Bottom Line: There were no significant differences in GST activities between species.Grouping congeners based on structure-activity relationships for CYP isoenzymes suggested limited activity of CYP1A contribution to PCB biotransformation in sea turtles.These results suggest potential accumulation of PCBs that are CYP1A substrates and provide evidence for biotransformation capacity, which differs from known animal models, highlighting the need for further studies in reptiles, particularly those threatened with extinction.

View Article: PubMed Central - PubMed

Affiliation: Department of Environmental Sciences, University of California, Riverside, Riverside, CA 92521, USA.

ABSTRACT
Concentrations of polychlorinated biphenyls (PCBs) as well as the expression patterns of cytochrome P450 (CYP) enzymes and glutathione-S-transferase (GST) activities were measured in livers of loggerhead (Caretta caretta), green (Chelonia mydas), and olive ridley (Lepidocheyls olivacea) sea turtles from the Baja California peninsula of Mexico. The mean concentrations of total PCBs were 18.1, 10.5, and 15.2 ng/g wet weight (ww) respectively for the three species and PCB 153 was the dominant congener in all samples. Total PCB concentrations were dominated by penta- and hexa-chlorinated biphenyls. The mean estimated TEQs were 42.8, 22.9, and 10.4 pg/g (ww) for loggerhead, green, and olive ridley, respectively, and more than 70% was accounted for by non-ortho PCBs. Western blots revealed the presence of hepatic microsomal proteins that cross-reacted with anti-CYP2K1 and anti-CYP3A27 antibodies but not with anti-CYP1A antibody. There were no significant differences in GST activities between species. Grouping congeners based on structure-activity relationships for CYP isoenzymes suggested limited activity of CYP1A contribution to PCB biotransformation in sea turtles. These results suggest potential accumulation of PCBs that are CYP1A substrates and provide evidence for biotransformation capacity, which differs from known animal models, highlighting the need for further studies in reptiles, particularly those threatened with extinction.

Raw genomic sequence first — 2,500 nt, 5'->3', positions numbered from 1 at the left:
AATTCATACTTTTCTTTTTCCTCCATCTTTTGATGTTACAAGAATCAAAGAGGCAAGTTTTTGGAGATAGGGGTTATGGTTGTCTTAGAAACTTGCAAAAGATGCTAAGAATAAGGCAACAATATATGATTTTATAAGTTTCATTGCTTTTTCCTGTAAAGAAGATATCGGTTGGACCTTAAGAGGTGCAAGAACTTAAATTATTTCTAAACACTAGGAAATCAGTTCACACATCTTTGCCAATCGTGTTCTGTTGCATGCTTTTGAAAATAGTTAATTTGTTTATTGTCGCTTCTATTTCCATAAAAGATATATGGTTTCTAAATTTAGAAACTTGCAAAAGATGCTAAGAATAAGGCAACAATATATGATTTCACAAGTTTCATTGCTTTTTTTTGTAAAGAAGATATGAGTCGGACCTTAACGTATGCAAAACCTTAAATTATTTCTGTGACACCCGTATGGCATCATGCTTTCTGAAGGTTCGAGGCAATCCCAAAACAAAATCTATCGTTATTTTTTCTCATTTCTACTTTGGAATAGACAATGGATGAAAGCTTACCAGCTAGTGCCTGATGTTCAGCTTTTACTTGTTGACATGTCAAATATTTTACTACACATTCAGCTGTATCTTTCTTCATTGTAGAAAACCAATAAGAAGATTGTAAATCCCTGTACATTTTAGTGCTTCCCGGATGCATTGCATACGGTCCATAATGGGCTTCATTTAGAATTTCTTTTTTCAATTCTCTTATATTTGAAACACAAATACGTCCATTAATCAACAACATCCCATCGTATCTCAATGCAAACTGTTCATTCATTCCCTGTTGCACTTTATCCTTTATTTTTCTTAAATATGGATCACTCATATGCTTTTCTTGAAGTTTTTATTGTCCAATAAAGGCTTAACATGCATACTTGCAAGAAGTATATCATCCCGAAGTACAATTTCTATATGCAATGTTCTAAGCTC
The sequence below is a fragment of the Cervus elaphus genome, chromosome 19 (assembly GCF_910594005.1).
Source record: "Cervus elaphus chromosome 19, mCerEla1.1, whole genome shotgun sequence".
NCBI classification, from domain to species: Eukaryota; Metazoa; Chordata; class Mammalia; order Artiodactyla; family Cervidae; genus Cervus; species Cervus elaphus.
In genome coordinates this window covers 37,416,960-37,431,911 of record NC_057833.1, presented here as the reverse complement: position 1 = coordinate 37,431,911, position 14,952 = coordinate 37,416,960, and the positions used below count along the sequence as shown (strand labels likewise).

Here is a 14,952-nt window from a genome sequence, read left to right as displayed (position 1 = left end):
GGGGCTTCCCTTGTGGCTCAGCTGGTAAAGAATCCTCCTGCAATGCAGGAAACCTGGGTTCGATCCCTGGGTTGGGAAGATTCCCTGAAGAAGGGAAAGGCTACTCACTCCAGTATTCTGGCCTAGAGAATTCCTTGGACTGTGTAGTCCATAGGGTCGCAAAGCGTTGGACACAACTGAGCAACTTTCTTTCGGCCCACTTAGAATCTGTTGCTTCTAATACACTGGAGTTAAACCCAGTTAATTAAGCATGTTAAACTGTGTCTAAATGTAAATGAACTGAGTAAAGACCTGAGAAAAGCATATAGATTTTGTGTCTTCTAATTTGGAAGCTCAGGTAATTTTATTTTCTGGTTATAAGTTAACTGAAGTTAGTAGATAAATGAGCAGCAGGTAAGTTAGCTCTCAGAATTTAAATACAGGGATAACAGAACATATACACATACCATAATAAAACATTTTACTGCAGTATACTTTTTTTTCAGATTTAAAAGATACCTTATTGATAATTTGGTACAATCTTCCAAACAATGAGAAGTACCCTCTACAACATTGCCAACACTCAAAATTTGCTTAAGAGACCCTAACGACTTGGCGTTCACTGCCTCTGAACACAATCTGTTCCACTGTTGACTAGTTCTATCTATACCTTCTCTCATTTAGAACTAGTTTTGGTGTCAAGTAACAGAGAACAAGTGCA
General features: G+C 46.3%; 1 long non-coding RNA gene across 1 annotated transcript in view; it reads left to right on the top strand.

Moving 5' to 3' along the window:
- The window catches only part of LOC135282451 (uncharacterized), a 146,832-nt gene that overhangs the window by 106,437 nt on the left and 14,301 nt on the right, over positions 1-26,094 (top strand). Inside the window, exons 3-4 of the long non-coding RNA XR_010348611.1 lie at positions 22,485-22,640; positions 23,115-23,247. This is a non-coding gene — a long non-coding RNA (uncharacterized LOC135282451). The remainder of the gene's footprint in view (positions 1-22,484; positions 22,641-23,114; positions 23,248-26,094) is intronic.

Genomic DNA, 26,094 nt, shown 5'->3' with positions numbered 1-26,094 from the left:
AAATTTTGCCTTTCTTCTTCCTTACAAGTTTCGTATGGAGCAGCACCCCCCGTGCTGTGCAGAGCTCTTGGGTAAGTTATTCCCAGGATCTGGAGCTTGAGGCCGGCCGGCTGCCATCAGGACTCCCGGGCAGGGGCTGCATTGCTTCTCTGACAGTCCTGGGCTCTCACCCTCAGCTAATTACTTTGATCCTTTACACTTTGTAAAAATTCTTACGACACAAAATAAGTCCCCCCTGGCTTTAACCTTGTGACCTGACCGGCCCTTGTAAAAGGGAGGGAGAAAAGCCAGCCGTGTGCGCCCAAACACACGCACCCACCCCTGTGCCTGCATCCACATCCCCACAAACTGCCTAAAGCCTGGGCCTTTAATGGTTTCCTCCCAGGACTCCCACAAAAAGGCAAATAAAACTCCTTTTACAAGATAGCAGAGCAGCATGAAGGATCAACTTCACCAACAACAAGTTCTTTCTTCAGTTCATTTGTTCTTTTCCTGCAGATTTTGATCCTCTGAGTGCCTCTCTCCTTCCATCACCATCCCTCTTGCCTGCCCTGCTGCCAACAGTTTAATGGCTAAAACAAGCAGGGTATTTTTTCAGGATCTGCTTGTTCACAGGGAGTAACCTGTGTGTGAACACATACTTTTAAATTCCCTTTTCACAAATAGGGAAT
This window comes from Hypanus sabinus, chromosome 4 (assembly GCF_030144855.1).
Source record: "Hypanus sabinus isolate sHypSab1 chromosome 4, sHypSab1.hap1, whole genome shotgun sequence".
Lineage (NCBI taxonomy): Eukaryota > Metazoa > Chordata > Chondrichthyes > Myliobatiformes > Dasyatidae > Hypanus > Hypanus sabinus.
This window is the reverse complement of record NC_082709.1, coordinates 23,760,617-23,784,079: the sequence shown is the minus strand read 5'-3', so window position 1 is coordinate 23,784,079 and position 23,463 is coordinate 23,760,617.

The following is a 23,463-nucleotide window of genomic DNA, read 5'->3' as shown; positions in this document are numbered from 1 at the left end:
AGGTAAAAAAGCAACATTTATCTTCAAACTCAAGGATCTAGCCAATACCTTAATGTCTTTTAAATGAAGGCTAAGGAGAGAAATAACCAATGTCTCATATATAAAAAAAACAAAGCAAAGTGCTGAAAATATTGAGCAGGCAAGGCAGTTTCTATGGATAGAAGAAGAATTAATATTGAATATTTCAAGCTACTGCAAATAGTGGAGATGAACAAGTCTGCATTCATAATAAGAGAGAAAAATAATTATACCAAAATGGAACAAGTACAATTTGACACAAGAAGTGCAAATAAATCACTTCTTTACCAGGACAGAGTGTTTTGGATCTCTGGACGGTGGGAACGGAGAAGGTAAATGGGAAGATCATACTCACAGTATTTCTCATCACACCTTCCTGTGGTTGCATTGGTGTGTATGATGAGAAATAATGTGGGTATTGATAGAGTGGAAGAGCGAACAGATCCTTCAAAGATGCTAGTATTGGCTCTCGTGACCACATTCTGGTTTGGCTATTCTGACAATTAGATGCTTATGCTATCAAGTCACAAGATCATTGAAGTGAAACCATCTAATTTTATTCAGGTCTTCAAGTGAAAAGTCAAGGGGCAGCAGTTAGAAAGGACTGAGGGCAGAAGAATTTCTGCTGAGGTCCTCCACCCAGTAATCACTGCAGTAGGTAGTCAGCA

Show MeSH